ISFPs are the astute observers of life. They are introspective and kind; harmony and respect for values are important to them. And although trust takes quite some time to establish, once it is there, ISFPs are solid and dependable friends who will proactively anticipate problems and support others. Conversely, if trust is broken, the ISFP will walk away, no fuss, apparently passive but stubbornly refusing to engage again.
Focusing on the here and now, ISFPs live life to the fullest, cherishing the present moment, and finding real pleasure in sensory and practical activities, such as painting or crafts. They need an inner balance, a kind of karma for their lives, and this means keeping things as uncomplicated as possible. This need for balance and harmony may mean, however, that ISFPs put off a decision until the decision is made for them.
Being so present-oriented, they may neglect to plan, preferring to take life as it comes. Planning and control are not for ISFPs; they much prefer to stay in the background doing the things they like, keeping a balance, which of course includes choosing to remain happily disorganized.
ISFPs have an attitude of optimism and a natural cheerfulness, and are always looking for the positive and uplifting in just about any situation. ISFP managers wish that the world would match their image of perfection and aesthetics.
(Note: ISFPs are among the types that experience the highest stress. ISFPs have the highest burnout level when it comes to the areas of emotional exhaustion and depersonalization.)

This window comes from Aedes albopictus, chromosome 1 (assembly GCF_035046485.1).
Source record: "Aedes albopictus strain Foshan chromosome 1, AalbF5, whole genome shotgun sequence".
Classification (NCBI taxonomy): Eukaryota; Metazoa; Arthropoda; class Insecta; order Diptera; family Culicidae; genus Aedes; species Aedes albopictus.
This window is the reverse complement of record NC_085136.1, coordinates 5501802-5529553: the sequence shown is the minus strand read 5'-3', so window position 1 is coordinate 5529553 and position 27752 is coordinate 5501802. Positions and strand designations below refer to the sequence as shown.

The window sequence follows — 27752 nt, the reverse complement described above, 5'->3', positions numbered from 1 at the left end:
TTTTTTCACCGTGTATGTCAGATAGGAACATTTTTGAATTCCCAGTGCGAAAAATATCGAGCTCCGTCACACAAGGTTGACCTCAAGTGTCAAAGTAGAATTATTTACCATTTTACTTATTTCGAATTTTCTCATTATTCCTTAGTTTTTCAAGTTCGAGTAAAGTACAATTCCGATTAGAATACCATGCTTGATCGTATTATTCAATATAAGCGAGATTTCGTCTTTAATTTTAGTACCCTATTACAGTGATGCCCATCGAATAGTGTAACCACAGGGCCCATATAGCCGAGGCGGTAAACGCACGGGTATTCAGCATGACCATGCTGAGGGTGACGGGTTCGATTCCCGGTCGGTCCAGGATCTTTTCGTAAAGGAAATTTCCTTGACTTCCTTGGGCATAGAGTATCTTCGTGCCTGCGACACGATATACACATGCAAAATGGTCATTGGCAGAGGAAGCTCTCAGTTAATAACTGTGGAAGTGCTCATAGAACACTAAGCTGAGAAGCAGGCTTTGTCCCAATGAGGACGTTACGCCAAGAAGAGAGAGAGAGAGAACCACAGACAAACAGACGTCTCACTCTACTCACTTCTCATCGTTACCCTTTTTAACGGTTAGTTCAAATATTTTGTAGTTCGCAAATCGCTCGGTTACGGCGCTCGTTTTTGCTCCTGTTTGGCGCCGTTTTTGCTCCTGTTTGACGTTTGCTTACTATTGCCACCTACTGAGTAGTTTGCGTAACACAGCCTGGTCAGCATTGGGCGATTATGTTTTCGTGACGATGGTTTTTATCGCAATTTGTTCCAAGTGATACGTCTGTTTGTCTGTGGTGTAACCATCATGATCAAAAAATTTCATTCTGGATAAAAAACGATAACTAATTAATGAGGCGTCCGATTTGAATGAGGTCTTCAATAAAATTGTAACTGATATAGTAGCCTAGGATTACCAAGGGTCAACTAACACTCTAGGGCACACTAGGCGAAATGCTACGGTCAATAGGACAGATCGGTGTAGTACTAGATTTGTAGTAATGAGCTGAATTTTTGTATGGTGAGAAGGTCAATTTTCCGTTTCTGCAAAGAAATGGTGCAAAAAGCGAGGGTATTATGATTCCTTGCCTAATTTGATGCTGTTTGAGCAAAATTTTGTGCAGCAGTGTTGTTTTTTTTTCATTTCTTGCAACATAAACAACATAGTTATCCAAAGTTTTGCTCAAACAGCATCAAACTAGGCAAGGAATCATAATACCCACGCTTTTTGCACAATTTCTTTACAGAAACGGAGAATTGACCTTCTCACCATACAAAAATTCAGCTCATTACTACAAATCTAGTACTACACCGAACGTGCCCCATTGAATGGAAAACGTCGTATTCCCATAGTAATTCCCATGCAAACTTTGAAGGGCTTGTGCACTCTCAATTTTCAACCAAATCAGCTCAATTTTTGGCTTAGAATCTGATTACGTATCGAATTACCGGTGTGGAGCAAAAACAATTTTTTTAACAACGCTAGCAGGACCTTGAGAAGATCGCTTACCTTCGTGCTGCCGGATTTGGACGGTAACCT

ISFPs need challenge and variation, and the opportunity to act on their values. They thrive when given the freedom to incorporate and internalize music, rhythm, color, and texture into their life.
ISFPs are people of few words, intensely loyal to friends and family and to the causes for which they stand—although this loyalty manifests itself much more in deeds than in words, as they are very private.
The sensitive nature of ISFPs means they can be easily hurt, but only really by those whom they have allowed in. ISFPs do not use logic or even intuition, but they genuinely feel things, through the senses, including how others are feeling, if those others are part of their life space.
ISFPs do not like conflict, partly due to their need for harmony and partly due to their intense need for privacy. They tend to walk away from fractious situations.
ISFPs are a complex type. While they have extremely strong values and beliefs, they do not like to open up—except to those few they trust—and even if pushed, they will not engage.
ISFPs look for interesting work, with meaning and practical application, that they can believe in. Their values are extremely important to them, so they need an environment that reflects their values that is based on trying to achieve something a little bit special. They need variety and stimulation; otherwise, they can withdraw into their own world.
A harsh, performance-led workplace with micromanagement, set ways of doing things, and a collection of rules does not suit ISFPs, who need the freedom to float above it all. They do not like conflict or politics and prefer a consensus approach that encourages personal development and personal growth.
ISFPs tend not to want to be leaders or “out in front.” The limelight concerns them, and they prefer to be behind the scenes, not needing the glory, away from the pressure. They like to be able to savor the moment and work at their own pace. If allowed to do so, they will foster harmony, bring other people into the team, and come up with practical, creative ways of doing things. ISFPs are one of the types least likely to leave their job. They also have the lowest income of all types.